Report: Big Pharma Needs More Open Innovation

Deanna Pogorelc (Philadelphia, PA) —

Over the next few years, we’ll likely be seeing more stories along the lines of Merck’s $90 million translational research center for scientists, entrepreneurs and venture capitalists; Sanofi’s partnership with Third Rock Ventures to launch a new biotech company; and Johnson & Johnson, GSK and Index Ventures’ new investment fund. According to a new report from GBI Research, that’s because open innovation and cooperation in the pharmaceutical industry will continue to gain traction as patent losses and R&D cutbacks force drug companies to look outside of their own walls for promising technologies.

As an industry, “big pharma” has become more receptive to cooperative alliances, partnerships and joint ventures with R&D specialists over the last decade, the report says. They’ve also refined their therapeutic focus, invested in biologics and taken some prescription products over the counter to accommodate.

The report predicts that this is expected continue over the next decade, with more companies redirecting some of their investments into scientific hubs in China and India, like CROs Quintiles and IndiPharm already have. And increased awareness of open innovation will continue to lead academic institutions to pick up their tech transfer efforts.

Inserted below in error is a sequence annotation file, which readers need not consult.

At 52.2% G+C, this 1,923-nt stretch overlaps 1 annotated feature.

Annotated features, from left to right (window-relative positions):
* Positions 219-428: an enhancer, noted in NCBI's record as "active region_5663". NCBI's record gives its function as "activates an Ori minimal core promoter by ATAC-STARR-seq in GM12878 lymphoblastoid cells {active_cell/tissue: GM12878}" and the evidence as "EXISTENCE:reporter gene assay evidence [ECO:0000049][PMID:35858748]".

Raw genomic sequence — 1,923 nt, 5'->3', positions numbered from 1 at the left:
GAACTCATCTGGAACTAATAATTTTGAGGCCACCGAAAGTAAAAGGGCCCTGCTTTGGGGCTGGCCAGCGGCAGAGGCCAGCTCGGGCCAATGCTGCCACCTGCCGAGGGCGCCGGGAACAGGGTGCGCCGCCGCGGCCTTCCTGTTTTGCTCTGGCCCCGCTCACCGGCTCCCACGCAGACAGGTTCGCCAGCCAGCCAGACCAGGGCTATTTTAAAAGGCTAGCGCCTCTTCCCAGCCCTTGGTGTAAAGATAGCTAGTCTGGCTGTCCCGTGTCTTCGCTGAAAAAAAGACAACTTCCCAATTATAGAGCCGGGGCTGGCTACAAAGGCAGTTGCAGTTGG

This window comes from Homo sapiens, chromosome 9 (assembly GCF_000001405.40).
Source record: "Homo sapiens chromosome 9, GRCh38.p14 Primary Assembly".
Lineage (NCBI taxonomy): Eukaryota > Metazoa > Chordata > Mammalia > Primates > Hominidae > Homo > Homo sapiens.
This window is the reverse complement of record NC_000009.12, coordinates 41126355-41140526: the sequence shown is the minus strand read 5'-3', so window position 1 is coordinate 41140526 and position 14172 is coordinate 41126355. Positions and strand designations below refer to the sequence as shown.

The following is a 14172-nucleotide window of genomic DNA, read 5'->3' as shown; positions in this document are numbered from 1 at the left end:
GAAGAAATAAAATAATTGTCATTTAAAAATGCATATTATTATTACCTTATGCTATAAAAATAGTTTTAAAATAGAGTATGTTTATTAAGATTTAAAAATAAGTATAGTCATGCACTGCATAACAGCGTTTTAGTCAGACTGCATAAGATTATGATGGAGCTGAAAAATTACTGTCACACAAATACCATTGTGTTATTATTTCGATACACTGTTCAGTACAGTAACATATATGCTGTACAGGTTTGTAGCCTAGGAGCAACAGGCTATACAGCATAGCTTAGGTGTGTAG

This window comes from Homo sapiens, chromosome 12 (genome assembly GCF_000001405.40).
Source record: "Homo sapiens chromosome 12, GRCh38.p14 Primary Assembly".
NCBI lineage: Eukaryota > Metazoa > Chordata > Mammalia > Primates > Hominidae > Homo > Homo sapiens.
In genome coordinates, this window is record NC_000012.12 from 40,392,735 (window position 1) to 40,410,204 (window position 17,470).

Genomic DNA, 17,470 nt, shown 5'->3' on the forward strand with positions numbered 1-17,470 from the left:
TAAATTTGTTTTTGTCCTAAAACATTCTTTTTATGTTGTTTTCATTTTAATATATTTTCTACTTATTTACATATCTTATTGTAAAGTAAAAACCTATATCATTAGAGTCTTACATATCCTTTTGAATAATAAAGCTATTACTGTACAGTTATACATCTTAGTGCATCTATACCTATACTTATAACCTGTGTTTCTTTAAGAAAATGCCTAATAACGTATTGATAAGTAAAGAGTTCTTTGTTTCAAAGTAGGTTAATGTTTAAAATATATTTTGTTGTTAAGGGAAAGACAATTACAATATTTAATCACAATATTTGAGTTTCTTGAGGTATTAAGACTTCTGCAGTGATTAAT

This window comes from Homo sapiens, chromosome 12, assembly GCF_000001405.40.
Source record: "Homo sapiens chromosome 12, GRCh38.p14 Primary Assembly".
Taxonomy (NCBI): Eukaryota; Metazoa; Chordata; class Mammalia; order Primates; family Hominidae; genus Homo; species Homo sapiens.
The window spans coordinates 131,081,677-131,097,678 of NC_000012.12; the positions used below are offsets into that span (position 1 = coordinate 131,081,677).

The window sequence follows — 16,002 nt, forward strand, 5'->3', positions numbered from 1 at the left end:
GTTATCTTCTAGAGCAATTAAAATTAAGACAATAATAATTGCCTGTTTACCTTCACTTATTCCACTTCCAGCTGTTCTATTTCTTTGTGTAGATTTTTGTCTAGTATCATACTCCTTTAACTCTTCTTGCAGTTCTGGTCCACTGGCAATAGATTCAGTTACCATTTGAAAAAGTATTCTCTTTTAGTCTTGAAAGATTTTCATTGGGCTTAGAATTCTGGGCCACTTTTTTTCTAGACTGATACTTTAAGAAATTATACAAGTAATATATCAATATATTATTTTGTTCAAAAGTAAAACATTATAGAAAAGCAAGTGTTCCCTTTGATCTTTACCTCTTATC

In addition, the report echoes expert commentary that pharma will need to become all-around more collaborative in filling its pipelines. Last month, a Quintiles report suggested that healthcare payers will also become increasingly involved in early drug development.

As Sanofi CEO Chris Viehbacher told reporters during the recent CED Life Sciences Conference: “The days when we locked all of our scientists up in a building and put them on a nice tree-lined campus are done.”

Deanna Pogorelc is a staff writer at MedCity News, where this article first appeared.

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